Hybrid vishing attacks skyrocket 625% in Q2


Detections of multi-stage phishing attacks known as “hybrid vishing” increased by more than 600% between the first and second quarters of 2022, as fraudsters seek new ways to circumvent traditional security controls, according to Agari.

The security provider Quarterly Trends and Threat Intelligence Report for the period was conducted with PhishLabs and based on the analysis of hundreds of thousands of phishing and social media attacks against companies, employees and brands.

“Hybrid vishing threats are multi-stage attacks that differ from traditional vishing by first interacting with the victim via email,” the report explained. “The actor includes a cell phone number in the body of the email as a decoy, which is designed to trick the victim into calling and submitting sensitive information to a fake representative.”

Vishing attacks, or phone phishing, accounted for a quarter (25%) of so-called “response-based” scams analyzed in the report. The other types in this category were 419 scams (54%), business email compromise (16%), and employment scams (5%).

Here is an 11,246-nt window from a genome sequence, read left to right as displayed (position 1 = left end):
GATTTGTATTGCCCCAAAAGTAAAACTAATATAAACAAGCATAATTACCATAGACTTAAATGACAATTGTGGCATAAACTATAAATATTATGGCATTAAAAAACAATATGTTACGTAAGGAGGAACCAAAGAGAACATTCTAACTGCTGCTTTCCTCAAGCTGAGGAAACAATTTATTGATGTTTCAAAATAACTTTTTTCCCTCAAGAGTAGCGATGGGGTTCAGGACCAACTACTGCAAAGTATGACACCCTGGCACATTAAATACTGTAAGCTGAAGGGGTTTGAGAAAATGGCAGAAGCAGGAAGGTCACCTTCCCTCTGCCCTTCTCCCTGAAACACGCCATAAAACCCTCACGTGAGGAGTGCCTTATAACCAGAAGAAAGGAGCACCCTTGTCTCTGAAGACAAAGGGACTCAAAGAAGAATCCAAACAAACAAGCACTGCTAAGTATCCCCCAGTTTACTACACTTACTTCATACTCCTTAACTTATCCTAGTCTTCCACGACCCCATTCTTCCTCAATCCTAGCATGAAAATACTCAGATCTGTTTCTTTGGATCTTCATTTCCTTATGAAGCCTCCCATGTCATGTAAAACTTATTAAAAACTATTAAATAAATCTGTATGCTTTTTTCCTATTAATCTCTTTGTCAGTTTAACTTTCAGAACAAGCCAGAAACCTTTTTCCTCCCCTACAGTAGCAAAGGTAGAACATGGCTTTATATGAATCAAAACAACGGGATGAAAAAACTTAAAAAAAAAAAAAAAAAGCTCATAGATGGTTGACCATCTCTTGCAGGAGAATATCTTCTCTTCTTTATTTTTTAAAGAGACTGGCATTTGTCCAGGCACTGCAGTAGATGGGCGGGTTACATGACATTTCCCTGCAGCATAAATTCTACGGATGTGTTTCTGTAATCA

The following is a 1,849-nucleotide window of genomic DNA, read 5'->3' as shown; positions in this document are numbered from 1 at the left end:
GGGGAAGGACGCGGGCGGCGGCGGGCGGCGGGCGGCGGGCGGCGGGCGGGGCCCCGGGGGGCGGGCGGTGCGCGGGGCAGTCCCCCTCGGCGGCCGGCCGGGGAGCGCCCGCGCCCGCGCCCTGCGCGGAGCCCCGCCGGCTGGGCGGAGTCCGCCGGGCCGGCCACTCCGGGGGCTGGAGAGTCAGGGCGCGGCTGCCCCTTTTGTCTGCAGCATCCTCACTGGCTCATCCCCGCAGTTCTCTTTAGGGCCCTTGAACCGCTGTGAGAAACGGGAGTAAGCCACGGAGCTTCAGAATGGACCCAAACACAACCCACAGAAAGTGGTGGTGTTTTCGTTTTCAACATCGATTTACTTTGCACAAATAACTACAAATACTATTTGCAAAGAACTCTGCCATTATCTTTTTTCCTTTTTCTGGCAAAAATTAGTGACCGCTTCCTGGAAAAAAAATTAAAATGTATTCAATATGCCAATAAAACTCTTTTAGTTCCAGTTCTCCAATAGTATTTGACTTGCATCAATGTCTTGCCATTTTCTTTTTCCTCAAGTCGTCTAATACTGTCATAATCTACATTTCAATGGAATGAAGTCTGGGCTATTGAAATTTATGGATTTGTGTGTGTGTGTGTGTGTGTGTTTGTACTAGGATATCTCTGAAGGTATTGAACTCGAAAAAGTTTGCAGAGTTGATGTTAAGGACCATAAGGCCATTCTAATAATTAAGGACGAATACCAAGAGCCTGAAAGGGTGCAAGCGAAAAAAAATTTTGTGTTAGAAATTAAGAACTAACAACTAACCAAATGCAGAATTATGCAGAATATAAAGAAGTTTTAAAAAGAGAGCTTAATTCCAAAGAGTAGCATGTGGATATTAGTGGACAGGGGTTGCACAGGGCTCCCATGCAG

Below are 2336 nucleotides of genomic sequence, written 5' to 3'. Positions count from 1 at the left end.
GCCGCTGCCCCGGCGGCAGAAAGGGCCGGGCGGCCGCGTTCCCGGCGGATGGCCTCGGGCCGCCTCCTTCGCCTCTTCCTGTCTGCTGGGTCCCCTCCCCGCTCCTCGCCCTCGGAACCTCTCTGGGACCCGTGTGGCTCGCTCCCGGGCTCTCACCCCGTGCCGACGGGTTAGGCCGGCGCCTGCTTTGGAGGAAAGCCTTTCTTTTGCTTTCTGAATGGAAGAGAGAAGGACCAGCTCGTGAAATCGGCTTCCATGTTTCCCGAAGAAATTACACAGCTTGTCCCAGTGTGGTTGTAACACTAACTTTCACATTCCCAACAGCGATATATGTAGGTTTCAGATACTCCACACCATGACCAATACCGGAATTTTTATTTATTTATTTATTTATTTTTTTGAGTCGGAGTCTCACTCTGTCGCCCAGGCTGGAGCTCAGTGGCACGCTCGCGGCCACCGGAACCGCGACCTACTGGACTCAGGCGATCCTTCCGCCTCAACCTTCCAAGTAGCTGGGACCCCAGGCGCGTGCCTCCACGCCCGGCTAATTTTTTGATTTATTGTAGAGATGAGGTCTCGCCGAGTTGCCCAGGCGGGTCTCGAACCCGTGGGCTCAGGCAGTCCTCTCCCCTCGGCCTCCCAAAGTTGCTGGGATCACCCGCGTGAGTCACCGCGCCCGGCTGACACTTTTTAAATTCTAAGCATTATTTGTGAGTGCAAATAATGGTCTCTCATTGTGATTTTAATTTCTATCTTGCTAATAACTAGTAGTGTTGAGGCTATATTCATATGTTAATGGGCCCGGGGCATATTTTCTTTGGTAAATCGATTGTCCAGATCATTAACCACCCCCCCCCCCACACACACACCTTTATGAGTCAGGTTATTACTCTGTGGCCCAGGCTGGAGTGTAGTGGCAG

Together, these response-based attacks now account for two-fifths (41%) of email-delivered threats, up 3.5% from the previous quarter and representing the highest share since 2020. identifiers (55%) and spreading malware (5%) round out the other types of corporate email threats.

Interestingly, nearly three-quarters (73%) of BEC attacks in Q2 were launched using free webmail services, a 3% increase from Q1 figures. In contrast, those using spoofed or hacked domains accounted for only a quarter (27%) of attack volume. Gmail (72%) was the most used email service.

This would seem to suggest that simpler tactics still work, despite greater user awareness around BEC than a year ago.

This lines up somewhat with data from Kaspersky in February, which showed an increase in detections of BEC-as-a-service commodity campaigns exploiting free email accounts and using vague payment requests.

The bottom line for organizations is that social engineering still represents one of their biggest security risks – a risk that will require ongoing changes in awareness programs and technical controls.


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